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Google debuts Chrome 30 beta with easier searching by image, APIs for apps, new gestures and WebGL for Android

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853828 72144095 520x245 Google debuts Chrome 30 beta with easier searching by image, APIs for apps, new gestures and WebGL for Android

Two days after releasing the stable version of Chrome 28, Google has announced the release of Chrome 30 beta for Windows, Mac, Linux, and Android. Aside from making it easier to search by image, this release is very developer-focused: new APIs and experimental features are the name of the game.

Chrome beta now lets you right-click or long-press an image, and search for it via your default search provider. Here’s how this looks for a Google search:

image search Google debuts Chrome 30 beta with easier searching by image, APIs for apps, new gestures and WebGL for Android

Chrome beta for Android meanwhile has received new gestures. You can swipe horizontally across the top toolbar to quickly switch tabs (instead of swiping from the edge of the screen), drag vertically down from the toolbar to enter into the tab switcher view, and drag down from the menu to open it and select the item you want without having to lift your finger.

Screen Shot 2013 08 21 at 11.20.42 PM 730x401 Google debuts Chrome 30 beta with easier searching by image, APIs for apps, new gestures and WebGL for Android

The official Chrome 30.0.1599.14 beta changelog is quite short:

  • Easier searching by image.
  • A number of new apps/extension APIs.
  • Lots of under the hood changes for stability and performance.

The Chrome 30.0.1599.17 beta for Android changelog is much longer:

  • Search by image: Long press on any image and select the option to search Google for content related to that image.
  • Easy access to tab switcher: Drag down from the toolbar to enter tab switcher.
  • Draggable menu: Simply drag your finger to select the menu item you need.
  • Side swipe on toolbar to switch tabs: You can now switch tabs by swiping left or right on the toolbar. To avoid accidental interaction with page content, we have disabled tab switching using side swipe on page content area.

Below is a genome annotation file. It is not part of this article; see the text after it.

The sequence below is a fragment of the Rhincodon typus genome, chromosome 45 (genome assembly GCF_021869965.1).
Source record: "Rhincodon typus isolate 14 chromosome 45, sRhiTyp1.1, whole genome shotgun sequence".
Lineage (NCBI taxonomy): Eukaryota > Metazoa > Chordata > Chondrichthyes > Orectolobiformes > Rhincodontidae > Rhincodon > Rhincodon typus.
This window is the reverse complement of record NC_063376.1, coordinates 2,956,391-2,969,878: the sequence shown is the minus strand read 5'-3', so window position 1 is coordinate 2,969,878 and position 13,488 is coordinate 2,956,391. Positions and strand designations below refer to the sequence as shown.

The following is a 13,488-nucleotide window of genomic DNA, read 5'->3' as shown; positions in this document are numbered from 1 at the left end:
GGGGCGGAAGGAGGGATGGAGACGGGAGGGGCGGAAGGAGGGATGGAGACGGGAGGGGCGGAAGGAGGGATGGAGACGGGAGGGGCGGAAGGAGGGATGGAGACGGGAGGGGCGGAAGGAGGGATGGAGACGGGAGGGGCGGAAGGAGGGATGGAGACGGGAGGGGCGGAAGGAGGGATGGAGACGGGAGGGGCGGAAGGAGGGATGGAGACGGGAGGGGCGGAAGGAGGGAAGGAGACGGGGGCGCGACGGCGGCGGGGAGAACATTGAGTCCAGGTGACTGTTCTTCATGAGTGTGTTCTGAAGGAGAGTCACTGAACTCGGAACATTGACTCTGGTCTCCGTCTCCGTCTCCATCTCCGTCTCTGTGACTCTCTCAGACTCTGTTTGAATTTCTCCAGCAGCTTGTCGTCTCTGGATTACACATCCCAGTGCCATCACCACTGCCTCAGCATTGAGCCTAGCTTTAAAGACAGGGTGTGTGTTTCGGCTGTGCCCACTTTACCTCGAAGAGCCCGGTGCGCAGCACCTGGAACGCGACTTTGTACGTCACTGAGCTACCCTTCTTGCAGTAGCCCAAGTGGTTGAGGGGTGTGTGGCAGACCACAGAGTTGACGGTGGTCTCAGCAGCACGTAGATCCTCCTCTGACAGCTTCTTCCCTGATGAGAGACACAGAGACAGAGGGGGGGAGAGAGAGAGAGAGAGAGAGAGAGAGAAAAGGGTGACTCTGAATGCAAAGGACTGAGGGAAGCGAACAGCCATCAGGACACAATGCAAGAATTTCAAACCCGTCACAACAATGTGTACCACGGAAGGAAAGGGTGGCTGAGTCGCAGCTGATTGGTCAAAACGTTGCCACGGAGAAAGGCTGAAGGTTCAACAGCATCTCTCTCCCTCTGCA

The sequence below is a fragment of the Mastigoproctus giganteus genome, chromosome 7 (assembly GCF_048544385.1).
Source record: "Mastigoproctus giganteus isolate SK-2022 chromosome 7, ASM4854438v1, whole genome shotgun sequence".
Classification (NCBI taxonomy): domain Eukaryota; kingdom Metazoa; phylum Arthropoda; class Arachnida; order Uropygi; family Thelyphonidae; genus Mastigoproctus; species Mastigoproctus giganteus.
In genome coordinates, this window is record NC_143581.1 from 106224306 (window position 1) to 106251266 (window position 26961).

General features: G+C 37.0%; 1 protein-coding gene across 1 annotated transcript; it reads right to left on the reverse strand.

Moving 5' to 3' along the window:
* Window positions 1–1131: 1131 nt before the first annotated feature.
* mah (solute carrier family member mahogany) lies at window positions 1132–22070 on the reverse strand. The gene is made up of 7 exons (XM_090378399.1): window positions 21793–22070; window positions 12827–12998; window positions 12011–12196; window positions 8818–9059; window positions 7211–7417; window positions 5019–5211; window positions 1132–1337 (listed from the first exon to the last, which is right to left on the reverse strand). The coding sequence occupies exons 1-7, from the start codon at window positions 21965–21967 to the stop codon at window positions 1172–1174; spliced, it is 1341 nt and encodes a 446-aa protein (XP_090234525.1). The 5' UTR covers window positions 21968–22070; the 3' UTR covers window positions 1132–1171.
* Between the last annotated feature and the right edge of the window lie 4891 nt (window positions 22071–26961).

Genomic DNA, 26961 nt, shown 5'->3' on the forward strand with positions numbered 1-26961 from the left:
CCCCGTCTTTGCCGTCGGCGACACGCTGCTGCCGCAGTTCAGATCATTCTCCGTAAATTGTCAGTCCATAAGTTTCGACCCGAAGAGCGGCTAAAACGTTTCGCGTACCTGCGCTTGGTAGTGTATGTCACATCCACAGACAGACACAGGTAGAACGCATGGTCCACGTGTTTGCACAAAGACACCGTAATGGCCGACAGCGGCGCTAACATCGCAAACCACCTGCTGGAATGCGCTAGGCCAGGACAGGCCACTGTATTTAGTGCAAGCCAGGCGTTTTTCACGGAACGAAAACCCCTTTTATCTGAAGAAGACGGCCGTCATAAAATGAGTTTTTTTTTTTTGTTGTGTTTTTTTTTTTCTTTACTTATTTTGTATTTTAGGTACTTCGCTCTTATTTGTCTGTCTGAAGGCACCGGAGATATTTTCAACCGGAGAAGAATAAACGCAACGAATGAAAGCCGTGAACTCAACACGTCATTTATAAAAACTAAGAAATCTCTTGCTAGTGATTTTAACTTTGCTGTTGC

• Easy zoom gesture: Zoom into your preferred magnification on any desktop web site by double tapping on the page and swiping your finger up-down without lifting it.
  • WebGL: A JavaScript API for rendering interactive 3D graphics and 2D graphics has been enabled by default.
  • Device Motion: Web developers can access device acceleration and rotation rates via the device motion part of Device Orientation API.
  • Media Source Extension support: A JavaScript API that enables use cases such as adaptive streaming and time-shifting live streams.

The second point is worth expanding on as there are quite a few new additions for developers. These encompass both Chrome on the desktop and Chrome for Android.

The biggest developer addition is undoubtedly WebGL support on Android, now enabled by default for devices with high-end mobile GPUs. The JavaScript API is used for rendering interactive 3D graphics and 2D graphics (check out the demos here).

Next up, Chrome apps on the desktop have received support for a few new APIs, including webview.request, media gallery write support, and downloads. Even better, developers can now use Chrome Web Store managed in-app payments (more details here).

Chrome 30 could arrive as soon as September, but will most likely show up in October. We’ll keep you posted when it’s available.

Top Image Credit: T. Al Nakib


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